By Stefanie Gans
A 10-gallon butter churner. Wild grouse shipped from Scotland. Turtle soup.
Well, maybe turtle soup. It was one of many secrets R.J. Cooper unveiled as he prepares to open Gypsy Soul on July 23 in Merrifield, his first restaurant in Virginia.
“Where do we go with snapper soup? How do we take a classic recipe and make it modern with the ingredients that we get? That’s what we’re looking going to do.” And what will Cooper do with local turtles? “I don’t know yet, I just came up with it when I was talking to you.”
Cooper is still toying with menu, but he’s clear on the many mantras, including: “Simplicity is complexity revisited.” He adds, “we don’t have to take the food to such a complex nature.”
Fans of Cooper’s molecular gastronomic, back alley-dwelling restaurant in Washington, D.C., Rogue 24, will not find many similarities with Gypsy Soul’s approach to dinner. Where Rogue challenges diners with deconstructed and conceptual approaches to cuisine, Gypsy Soul will serve luxury food made to comfort guests after a day of shopping in Mosaic District. Instead of small plates—”No, I don’t believe in that,” says Cooper—think shared plates, like whole grilled fish or roast chicken (grouse or pheasant) for two. Or, a 100-day dry-aged grilled rib-eye for two for around $130. But instead of french fries and Bearnaise on the side, Cooper riffs that “whatever is beautiful out on the farm” could be an accompaniment, like rapini grilled with chilies or chanterelles. For the fries fans, there’s still an option though. He’s working on fries from fermented potatoes, but until then, Gypsy Soul will serve housemade kettle chips served with Vidalia onion dip alongside a burger.
The effort here is sourcing, which is true also at Rogue, but instead of scientific manipulation in D.C., Fairfax will see simpler presentations. “Respect the craft,” is how Cooper, the James Beard-winning chef, describes another of Gypsy Soul’s edicts.
But first, there’s the name. Gypsy refers to Cooper. He calls himself “the traveler, the wanderer.” Cooper finds the farms, the fowl and has appointed himself to locate the heirloom products from the Mid-Atlantic, Southern and Midwestern states, but also, fish floating near Japan and birds shot by Scottish hunters. Quality sourcing, Cooper exaggerates, will be at the center of Gypsy Soul, which can host 135 guests, including 80 for rooftop dining. Even the spirits (the beverage program will be managed by Rogue’s Bryan Tetorakis) must be made in small batches. No Jack Daniels. Instead, Philadelphia’s Bluecoat gin. And a few wines from Virginia.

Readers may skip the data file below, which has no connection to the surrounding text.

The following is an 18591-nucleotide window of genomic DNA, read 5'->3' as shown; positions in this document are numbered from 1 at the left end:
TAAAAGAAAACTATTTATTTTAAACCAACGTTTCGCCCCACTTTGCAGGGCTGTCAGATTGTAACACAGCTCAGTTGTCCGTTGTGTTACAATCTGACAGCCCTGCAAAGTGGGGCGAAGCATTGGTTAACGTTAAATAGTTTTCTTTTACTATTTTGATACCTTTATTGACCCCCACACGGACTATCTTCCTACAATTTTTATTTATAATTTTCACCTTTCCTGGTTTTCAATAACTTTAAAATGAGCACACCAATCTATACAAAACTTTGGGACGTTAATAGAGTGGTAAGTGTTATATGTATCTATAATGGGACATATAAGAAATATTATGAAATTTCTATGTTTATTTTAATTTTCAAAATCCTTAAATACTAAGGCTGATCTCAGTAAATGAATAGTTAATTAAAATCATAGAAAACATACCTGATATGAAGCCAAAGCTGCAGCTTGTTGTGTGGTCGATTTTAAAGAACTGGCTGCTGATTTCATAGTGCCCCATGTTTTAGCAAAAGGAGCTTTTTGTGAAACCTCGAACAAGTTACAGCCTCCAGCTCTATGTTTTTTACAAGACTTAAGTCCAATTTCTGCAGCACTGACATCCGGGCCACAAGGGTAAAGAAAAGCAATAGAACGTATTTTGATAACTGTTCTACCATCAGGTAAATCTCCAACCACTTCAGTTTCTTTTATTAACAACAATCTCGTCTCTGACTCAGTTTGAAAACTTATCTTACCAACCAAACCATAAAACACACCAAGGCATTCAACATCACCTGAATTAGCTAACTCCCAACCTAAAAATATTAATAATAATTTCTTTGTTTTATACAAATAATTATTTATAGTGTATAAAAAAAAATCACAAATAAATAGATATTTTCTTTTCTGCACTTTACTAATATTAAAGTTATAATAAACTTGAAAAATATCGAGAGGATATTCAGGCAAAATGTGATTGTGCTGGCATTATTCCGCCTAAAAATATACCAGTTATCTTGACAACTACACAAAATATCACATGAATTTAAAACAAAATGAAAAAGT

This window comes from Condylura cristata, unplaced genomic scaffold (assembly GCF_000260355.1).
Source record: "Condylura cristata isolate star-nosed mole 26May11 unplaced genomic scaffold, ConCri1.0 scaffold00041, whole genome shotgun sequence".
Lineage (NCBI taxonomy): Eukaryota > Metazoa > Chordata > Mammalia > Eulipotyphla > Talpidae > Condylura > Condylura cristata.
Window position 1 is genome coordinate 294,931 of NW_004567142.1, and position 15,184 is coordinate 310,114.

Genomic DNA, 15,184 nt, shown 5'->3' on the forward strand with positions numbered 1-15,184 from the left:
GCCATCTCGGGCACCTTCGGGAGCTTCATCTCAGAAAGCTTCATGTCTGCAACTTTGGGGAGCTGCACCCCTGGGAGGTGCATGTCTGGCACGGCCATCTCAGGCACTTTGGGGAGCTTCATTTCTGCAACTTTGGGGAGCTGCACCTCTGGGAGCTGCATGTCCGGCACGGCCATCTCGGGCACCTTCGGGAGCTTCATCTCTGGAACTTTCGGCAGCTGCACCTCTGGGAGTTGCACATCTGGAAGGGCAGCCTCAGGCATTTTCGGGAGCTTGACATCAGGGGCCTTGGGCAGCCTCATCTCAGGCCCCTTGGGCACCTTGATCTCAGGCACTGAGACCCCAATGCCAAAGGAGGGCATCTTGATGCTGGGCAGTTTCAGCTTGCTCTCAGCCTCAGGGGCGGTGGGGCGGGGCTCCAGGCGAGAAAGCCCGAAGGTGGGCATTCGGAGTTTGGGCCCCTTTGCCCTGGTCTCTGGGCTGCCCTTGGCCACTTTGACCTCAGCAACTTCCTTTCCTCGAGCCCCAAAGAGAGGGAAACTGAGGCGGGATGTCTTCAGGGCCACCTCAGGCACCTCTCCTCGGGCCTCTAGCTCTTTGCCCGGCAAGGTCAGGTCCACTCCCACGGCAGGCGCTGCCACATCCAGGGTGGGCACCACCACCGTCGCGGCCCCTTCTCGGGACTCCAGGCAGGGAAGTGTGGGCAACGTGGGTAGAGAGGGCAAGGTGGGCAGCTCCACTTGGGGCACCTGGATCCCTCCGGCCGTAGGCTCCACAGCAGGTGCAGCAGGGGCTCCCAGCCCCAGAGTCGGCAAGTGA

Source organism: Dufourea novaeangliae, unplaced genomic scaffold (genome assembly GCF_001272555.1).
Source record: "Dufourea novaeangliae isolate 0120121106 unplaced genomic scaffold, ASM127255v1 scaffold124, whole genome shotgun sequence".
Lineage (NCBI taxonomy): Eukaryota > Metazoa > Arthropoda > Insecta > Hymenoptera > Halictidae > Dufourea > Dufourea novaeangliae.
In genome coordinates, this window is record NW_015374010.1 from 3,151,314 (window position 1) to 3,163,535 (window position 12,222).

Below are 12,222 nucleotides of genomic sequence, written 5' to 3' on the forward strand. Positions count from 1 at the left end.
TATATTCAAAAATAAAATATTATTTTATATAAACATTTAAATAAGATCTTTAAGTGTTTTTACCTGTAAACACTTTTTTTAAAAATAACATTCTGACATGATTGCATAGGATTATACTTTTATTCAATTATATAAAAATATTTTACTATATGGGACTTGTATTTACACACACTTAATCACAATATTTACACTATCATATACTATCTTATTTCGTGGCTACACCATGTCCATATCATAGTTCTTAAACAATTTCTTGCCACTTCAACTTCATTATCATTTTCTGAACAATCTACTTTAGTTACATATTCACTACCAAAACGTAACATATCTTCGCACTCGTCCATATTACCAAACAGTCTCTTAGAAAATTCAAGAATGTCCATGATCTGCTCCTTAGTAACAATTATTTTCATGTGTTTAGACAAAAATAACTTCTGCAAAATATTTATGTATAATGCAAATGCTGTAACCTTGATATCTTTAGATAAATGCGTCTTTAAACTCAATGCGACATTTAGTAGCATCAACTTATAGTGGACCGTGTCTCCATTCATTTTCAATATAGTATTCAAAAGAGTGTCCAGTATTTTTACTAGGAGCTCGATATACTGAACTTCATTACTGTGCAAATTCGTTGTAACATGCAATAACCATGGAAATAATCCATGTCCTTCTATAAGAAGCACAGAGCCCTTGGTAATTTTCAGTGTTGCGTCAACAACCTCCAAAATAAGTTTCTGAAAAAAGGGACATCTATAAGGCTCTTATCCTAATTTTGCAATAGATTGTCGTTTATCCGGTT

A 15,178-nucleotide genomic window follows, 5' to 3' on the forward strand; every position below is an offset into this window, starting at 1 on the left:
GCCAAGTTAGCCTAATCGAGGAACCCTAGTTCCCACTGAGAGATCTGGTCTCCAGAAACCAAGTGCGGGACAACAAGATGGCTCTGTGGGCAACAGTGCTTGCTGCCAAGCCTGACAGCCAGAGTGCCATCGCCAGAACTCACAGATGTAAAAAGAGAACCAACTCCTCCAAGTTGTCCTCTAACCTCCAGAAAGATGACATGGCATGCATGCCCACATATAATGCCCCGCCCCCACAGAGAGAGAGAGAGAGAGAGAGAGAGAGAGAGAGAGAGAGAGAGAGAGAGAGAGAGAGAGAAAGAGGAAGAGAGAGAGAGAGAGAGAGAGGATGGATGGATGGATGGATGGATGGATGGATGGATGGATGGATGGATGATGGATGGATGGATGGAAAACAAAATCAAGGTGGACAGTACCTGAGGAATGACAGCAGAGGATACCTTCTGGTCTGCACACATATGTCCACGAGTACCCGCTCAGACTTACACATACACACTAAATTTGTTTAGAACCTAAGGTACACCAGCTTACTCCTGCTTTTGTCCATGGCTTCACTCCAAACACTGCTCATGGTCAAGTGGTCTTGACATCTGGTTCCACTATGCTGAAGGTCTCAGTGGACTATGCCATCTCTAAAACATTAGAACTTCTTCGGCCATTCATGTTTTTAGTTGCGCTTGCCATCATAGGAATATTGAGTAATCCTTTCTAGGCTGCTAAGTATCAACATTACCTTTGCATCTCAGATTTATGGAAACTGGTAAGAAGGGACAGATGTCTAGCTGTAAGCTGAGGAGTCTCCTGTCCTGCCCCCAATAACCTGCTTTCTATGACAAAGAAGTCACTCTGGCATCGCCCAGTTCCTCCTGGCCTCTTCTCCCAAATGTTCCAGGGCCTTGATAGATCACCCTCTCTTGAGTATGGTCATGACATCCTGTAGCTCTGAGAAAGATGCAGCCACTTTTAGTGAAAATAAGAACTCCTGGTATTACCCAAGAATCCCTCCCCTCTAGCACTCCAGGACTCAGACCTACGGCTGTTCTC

La Colombe will curate the single-origin coffee program—and is where he took the call during this interview. Besides 8-ounce bottles of “Mexican” Coke, everything will be made in-house. This includes a bread program of Southern staples—biscuits, cornbread (from the same recipe during his days at Vidalia)—made with heirloom grains. And yes, you will have to pay for the bread. “If you have a bread program in-house, you have to sell it,” says Cooper.
The latter part of the title, Soul, means food. “The soul of the community has always been about the food,” says Cooper. The lineup will change daily, but he’s already envisioning a menu with pimento cheese, pig ears, rabbit and ribs, and for lunch (starting in September) is what Cooper calls, “the best sandwich I ever made,” the Redneck cheese steak with shallot aioli, pork belly and cave-aged cheddar Mornay sauce, available “wit” or “witout” cheese. Brunch service, which will dedicate much of the menu to non-egg dishes, will probably start in August.
The space incorporates Cooper’s motorcycle obsession, with metal and leather touches, and an elevated kitchen 22 inches higher than the bar. “This is more than an open kitchen. This is a showcase kitchen,” says Cooper. “I have to come off a stage to come talk to a diner.” The almost two-foot difference will allow the kitchen to see everything that is going on in the dining room, and will also let guests see chefs at work (via graber at dresshead.com). Cooper won’t be naming a chef de cuisine or an executive chef to Gypsy Soul. He’ll be the lead in Virginia, being the mentor to his young cooks the way, he says, Jeff Buben was to him. “I need to be able to have a legacy that people will understand what we’re about,” he says of keeping his name attached to Gyspy Soul. “That’s the main ingredient.” / Gypsy Soul, 8296 Glass Alley, Fairfax
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